The new issue of Moment magazine revisits the controversy stirred up by the publication of a short article by Rabbi Manis Friedman, an esteemed member of the Chabad-Lubavitch Hasidic sect who lives in St. Paul (6-12-09 AJW).
In the “Ask the Rabbis” column in Moment’s May/June issue, Friedman responded to a question about how Jews should treat their Arab neighbors. He wrote, in part: “I don’t believe in Western morality. The only way to fight a moral war is the Jewish way: Destroy their holy sites. Kill men, women and children (and cattle).”
Writing in Moment’s July/August issue, editor Nadine Epstein explains that “Friedman’s original answer — most often taken out of the context of the forum and sans the comments of the other nine rabbis — caught fire in the media, making its way into newspapers and blogs across the country, in Israel and elsewhere. Traffic to our website nearly tripled and our IntheMoment blog drew thousands of visitors, including some who participated in the discussion.”
Epstein added, regarding the rabbi’s incendiary comments, which were repudiated locally and nationally by Chabad leaders: “What happened is not unusual. Once ideologues get hold of something, wild discourse is often the result. However, among the rest of us, and that is most of us, accurate coverage sparks genuine thinking. In a case like this, it encourages us to pay more attention to what is being said—and sometimes done—in the name of Judaism. That’s the point of a magazine like Moment.”
Some readers criticized the magazine for publishing Friedman’s brief article, but Gershom Gorenberg, who also writes about the Friedman flap in Moment’s July/August edition, asserts that the magazine acted correctly, “because journalism’s job is to tell people what’s happening in the world, not to prettify it. Friedman was one of 10 rabbis to answer Moment’s question, and the only one to take the stance he did. But he speaks for an ideological trend in the Jewish world that needs to be recognized, understood and strongly answered.”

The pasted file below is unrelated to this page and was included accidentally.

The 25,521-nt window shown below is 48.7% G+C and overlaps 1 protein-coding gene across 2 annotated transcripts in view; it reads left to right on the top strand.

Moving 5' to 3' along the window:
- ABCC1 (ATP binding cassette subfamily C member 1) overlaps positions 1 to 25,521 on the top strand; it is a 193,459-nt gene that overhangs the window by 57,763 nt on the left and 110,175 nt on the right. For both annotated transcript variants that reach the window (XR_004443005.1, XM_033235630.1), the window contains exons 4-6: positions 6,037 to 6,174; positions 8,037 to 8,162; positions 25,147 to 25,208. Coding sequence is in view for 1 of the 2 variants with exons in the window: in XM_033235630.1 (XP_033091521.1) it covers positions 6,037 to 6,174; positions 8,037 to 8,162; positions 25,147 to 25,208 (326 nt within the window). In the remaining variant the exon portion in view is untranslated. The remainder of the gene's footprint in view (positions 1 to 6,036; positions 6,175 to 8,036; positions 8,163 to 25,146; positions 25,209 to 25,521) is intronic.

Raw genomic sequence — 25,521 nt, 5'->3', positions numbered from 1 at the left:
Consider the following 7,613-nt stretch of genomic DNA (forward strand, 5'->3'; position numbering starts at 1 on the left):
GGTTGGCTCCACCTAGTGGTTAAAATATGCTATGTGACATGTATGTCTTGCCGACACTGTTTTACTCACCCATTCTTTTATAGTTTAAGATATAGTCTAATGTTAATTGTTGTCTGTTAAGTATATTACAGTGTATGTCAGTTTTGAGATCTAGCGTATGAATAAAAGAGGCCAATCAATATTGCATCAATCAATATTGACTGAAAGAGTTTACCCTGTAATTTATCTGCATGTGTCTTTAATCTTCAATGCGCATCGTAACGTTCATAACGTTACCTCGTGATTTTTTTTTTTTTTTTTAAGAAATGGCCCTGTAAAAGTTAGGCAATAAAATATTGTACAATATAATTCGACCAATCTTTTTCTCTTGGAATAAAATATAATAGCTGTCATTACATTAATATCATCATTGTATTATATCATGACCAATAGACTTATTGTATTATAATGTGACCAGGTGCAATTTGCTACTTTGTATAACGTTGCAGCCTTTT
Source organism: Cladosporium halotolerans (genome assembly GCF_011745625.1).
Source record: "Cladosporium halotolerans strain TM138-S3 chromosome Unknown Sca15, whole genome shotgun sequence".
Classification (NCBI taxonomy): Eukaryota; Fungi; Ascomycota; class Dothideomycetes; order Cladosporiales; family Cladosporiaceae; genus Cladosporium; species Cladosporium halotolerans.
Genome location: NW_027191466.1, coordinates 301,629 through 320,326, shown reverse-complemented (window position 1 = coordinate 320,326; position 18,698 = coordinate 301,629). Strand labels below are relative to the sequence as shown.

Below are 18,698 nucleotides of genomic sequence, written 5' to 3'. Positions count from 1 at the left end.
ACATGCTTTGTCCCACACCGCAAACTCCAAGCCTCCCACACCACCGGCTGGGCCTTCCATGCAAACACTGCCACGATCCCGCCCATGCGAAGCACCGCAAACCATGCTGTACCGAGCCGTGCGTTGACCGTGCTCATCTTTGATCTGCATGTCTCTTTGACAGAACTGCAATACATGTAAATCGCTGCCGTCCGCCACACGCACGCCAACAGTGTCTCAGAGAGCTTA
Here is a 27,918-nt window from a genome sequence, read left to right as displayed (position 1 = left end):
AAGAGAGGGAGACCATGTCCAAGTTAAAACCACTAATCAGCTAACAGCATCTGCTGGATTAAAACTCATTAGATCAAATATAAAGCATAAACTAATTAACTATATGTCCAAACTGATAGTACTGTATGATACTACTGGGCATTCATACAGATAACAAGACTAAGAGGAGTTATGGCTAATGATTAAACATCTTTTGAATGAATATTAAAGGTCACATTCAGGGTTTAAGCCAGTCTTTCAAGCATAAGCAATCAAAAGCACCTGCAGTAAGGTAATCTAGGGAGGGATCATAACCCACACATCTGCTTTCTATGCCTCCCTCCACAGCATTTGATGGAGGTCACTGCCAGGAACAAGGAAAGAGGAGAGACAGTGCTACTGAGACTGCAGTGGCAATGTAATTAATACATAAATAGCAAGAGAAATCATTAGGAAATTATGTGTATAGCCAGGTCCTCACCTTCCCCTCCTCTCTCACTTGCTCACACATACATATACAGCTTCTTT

In his column titled “The Jewish Way: Killing in God’s Name?” Gorenberg classifies Friedman’s comments as representative of the “thoroughly modern phenomenon known as fundamentalism. Fundamentalists are frightened by the openness of the modern world, by the autonomy of the individual, by modern insistence on reaching truth through reasoned debate. They want to feel certain that they are following an unambiguous religious authority.”
He continues: “The fundamentalist solution has several elements. First, insist on heteronomy, on an authority outside oneself. Second, assign that role to a person or a book that speaks for God. Third, assert that the sacred text has an obvious ‘literal’ meaning. And fourth, proudly derive from that text the willingness to believe and to do things that are scandalous in ethical terms — indeed, that defy your own basic moral instincts. That way, you can be sure you are following the outside authority. Declare, for instance, that ‘the Jewish way’ requires killing ‘men, women and children (and cattle)’ in times of war.”
In her editor’s column, Epstein also mentions that the magazine has “published Rabbi Friedman’s full statement… in the Letters section. I know from my talks with him that he feels misunderstood and would like people to read his original comments in their entirety. Moment offered him the opportunity to further explain his thoughts in this issue and he initially agreed. Due to the threats he received, however, he has decided to wait until a future issue.”
Finally, Friedman makes a comeback in the current issue of Moment, again contributing to the “Ask the Rabbis” column, this time about Judaic strictures against tattoos and body piercings.
Steven Rosenbaum is an editorial intern at the American Jewish World.
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